Working for a company that’s just been acquired by another firm can cause great anxiety for a lot of reasons. If you’re in this situation, you might be concerned about any number of things from losing your office to losing your job.
Should you also be worried about losing your 401(k) plan? What might happen to it?
“Mergers happen all the time, but one often-neglected aspect of M&A activity is the retirement plan,” says Wendy Baker, Legal Counsel, Human Interest, headquartered in San Francisco. “There are essentially four options for dealing with the retirement plan of a company that’s being acquired:
- The retirement plans of both companies can be merged
- The plan at the acquired company can be terminated
- The retirement plans of both companies can be maintained
- The plan at the acquired company can be frozen—or, maintained without the option of further contributions”
Given all these options, it’s clear anything can happen. This means your benefits may be at risk. How much risk?
“Plan participants’ future benefits are not protected when their existing 401(k) plan merges into a 401(k) plan with lesser benefits,” says Holly Verdeyen, Defined Contribution Leader, Wealth at Mercer in Chicago. “Money earned and vested to date is protected and participants cannot lose what they have earned in the plan, but there’s no protection for future benefits. Very often there is a comparability analysis and the buyer will look at the sellers package and try to make employees whole for a period of time to avoid disadvantaging employees who have already been impacted in other ways by the merger, but this is not required.”
Much of what could happen depends on the exact nature of the transaction involving your company. Now, you might not know precisely the circumstances of the deal, but as soon as the deal becomes public, you can begin to assess your situation.
“If it is an acquisition, the acquirer typically maintains their plan while the recently purchased company has their plan merged; thus, forming one plan,” says Daniel Maupin, Financial Planner at Rather & Kittrell Capital Management in Knoxville, Tennessee. “Many times, the employees of smaller companies benefit from now having the leverage of many more employees when paying for company benefits including the potential for lower costs within the retirement plan. If it is a merger and there is not a parent company involved, the decision lies upon the plan sponsor which is often driven by a retirement plan committee. At this level, they determine what is best for the participants and the plan design as a whole.”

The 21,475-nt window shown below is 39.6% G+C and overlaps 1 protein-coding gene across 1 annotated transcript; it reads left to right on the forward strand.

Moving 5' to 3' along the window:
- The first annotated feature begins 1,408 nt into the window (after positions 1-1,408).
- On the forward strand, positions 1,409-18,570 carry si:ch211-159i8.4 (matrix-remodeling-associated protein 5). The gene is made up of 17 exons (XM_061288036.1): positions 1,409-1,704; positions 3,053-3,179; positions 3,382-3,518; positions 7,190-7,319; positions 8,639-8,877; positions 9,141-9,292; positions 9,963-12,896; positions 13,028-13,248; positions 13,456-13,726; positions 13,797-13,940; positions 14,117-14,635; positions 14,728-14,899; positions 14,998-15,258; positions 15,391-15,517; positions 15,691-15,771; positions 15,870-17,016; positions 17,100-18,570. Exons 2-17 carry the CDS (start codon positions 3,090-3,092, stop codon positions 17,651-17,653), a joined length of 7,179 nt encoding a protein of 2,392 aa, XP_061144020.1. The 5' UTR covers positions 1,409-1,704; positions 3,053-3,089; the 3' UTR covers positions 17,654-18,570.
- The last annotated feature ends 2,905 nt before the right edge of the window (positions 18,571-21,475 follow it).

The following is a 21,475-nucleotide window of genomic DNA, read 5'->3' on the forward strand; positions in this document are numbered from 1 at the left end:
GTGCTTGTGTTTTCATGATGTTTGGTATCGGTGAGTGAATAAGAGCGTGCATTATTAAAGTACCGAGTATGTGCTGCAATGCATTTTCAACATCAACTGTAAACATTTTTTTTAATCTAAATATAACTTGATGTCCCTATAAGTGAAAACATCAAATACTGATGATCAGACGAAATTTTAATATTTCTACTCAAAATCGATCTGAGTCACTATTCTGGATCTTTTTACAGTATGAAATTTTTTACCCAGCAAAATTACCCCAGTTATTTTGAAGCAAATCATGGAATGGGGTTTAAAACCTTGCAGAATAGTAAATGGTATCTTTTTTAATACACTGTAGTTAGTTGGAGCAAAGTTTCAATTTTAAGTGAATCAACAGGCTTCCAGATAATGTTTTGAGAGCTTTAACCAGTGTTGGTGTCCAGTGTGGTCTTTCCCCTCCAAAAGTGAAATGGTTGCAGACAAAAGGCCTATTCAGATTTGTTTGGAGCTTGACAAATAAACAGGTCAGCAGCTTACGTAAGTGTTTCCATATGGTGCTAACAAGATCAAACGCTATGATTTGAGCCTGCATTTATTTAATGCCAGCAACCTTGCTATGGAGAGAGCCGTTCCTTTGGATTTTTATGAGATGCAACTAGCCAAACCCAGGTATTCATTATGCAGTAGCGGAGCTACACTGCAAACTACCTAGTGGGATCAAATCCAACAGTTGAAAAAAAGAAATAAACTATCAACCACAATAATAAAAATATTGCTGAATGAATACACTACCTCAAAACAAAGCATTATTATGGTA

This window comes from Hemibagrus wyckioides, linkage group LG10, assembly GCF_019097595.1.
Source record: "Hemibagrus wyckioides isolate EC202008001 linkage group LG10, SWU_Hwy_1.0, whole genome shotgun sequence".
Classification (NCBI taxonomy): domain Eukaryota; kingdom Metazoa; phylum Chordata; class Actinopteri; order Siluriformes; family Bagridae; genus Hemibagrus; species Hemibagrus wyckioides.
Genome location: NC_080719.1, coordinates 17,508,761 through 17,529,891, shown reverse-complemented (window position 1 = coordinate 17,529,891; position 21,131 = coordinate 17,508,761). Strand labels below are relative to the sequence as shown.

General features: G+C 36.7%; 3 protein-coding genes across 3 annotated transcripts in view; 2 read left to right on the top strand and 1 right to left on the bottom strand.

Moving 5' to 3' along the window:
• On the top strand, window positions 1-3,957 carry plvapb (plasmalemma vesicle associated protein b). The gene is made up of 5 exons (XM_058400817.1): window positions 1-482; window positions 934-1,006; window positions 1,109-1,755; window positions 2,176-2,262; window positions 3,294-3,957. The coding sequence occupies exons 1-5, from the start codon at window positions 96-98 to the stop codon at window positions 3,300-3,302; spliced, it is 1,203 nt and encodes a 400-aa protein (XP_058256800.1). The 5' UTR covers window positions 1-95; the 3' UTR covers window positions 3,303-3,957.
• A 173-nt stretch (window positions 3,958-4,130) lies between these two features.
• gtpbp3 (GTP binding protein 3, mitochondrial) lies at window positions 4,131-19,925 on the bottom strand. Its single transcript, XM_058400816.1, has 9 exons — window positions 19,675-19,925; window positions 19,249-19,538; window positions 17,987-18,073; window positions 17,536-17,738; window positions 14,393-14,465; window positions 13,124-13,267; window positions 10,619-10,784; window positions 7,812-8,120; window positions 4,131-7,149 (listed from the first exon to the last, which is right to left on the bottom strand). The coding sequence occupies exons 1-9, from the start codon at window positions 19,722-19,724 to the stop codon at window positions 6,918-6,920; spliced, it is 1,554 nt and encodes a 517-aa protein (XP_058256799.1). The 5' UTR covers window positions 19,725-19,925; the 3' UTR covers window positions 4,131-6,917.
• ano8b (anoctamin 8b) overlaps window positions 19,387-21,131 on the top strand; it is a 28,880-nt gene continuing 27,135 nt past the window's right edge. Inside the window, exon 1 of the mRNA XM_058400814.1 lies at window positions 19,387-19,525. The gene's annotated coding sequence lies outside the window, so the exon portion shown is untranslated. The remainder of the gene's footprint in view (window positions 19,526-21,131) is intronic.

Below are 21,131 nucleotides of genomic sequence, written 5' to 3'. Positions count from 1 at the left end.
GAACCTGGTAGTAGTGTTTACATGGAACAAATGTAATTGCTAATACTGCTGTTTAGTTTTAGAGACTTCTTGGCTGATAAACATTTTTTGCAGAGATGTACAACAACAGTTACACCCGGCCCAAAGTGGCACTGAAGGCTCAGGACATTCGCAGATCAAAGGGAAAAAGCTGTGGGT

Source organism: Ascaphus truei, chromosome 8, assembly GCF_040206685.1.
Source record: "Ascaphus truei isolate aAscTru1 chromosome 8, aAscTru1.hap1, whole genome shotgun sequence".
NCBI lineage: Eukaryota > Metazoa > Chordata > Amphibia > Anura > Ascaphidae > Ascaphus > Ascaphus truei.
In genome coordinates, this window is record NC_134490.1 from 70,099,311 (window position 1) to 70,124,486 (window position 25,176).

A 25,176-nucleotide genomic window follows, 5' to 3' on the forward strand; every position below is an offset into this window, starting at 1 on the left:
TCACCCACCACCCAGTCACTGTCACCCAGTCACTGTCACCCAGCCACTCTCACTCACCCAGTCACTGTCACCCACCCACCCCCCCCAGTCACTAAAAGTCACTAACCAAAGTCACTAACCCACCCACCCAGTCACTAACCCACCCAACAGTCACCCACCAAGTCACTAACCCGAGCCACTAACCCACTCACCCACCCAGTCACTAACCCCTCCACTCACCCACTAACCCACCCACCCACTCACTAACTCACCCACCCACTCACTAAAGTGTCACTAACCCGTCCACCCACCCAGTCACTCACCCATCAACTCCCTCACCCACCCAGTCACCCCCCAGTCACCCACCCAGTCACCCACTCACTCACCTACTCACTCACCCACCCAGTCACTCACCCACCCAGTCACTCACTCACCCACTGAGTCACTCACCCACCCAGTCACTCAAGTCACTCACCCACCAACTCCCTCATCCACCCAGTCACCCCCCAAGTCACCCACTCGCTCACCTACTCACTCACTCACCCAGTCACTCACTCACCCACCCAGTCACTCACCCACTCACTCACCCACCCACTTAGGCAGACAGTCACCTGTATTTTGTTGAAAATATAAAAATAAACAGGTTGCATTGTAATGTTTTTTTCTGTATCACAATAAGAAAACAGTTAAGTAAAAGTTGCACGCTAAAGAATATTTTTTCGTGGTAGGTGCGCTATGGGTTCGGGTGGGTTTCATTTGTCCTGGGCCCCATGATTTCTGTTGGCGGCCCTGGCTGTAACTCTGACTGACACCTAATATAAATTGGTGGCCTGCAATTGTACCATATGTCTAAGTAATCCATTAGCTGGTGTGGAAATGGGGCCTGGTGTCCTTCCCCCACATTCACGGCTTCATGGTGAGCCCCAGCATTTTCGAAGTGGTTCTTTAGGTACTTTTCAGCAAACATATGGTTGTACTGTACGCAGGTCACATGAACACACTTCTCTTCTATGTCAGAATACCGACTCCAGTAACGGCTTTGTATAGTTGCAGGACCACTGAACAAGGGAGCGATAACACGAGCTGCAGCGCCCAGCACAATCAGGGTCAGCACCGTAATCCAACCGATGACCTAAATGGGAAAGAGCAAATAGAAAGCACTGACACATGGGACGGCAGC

It’s not that simple though. Even if the acquisition is a purchase, there still may be variables you’ll need to consider. This will influence the choices the new owners have.
“The options available are partly determined by the type of sale—stock or asset,” says Baker. “In a stock sale, the buyer is acquiring ownership of the company from the seller. Ownership of the seller’s company includes everything that belongs to the company, including any active retirement plans. In an asset sale, the buyer is only purchasing certain assets of the seller, like client lists, physical and/or intellectual property, equipment and so on. The seller’s retirement plan does not pass automatically to the buyer.”
If you remain worried, you might be wondering if there’s an escape clause, a way to get your money out of the old plan before it gets put into the new plan. In general, your options here are limited.
“Under no circumstances can active employees roll their balance out of the plan unless the remaining plan allows in-service distributions and the participant has met the in-service requirements,” says Brian Heckert, Founder & Wealth Manager at FSM Wealth in Nashville, Illinois.
What is this “in-service distribution” Heckert refers to?
“Rolling your balances out of a retirement plan while you are still an employee is known as an in-service rollover,” says Jeff Coons, Chief Risk Officer and Director of Institutional Services, High Probability Advisors in Pittsford, New York. “Rules on in-service rollovers vary from plan to plan. Even though your plan’s in-service rollover rules are generally considered a protected benefit and should survive a merger if they are part of your plan pre-merger, it is important to check with your new employer post-merger before making the decision to roll out of your new plan.”
Although it appears you are powerless to do much, rest assured there are some things the acquiring company cannot take away from you. Heckert says, “A merger of two plans cannot violate the anti-cutback rule. The merger cannot reduce or eliminate protected benefits.”
What is the “anti-cutback rule” and how might it apply to you?
“The IRS has established anti-cutback rules that companies should pay close attention to when merging retirement plans,” says Coons. “As an example, a plan’s vesting rules for past employer contributions are a protected benefit that would need to be maintained at the time of the merger.”
When your company gets bought out or merges into another company, it’s natural for you to get anxious. It’s best to accept what you cannot change. After all, whatever happens, the retirement money that is yours remains yours, no matter what.
“Participants continuing on as employees don’t have much say,” says Stuart Robertson, CEO, ShareBuilder401k, Seattle. “In general, it depends on how the companies want this to occur and what’s enabled in the plan documents of the acquired company’s plan. In theory, greater assets under management and an increased number of employees using a 401(k) plan can help a company better manage costs and services. Some will indicate it’s easier to manage the transfer and closing of the previous plan by not enabling an IRA rollover option.”
Who knows? When it comes to your 401(k) plan, the grass might be greener on the other side.
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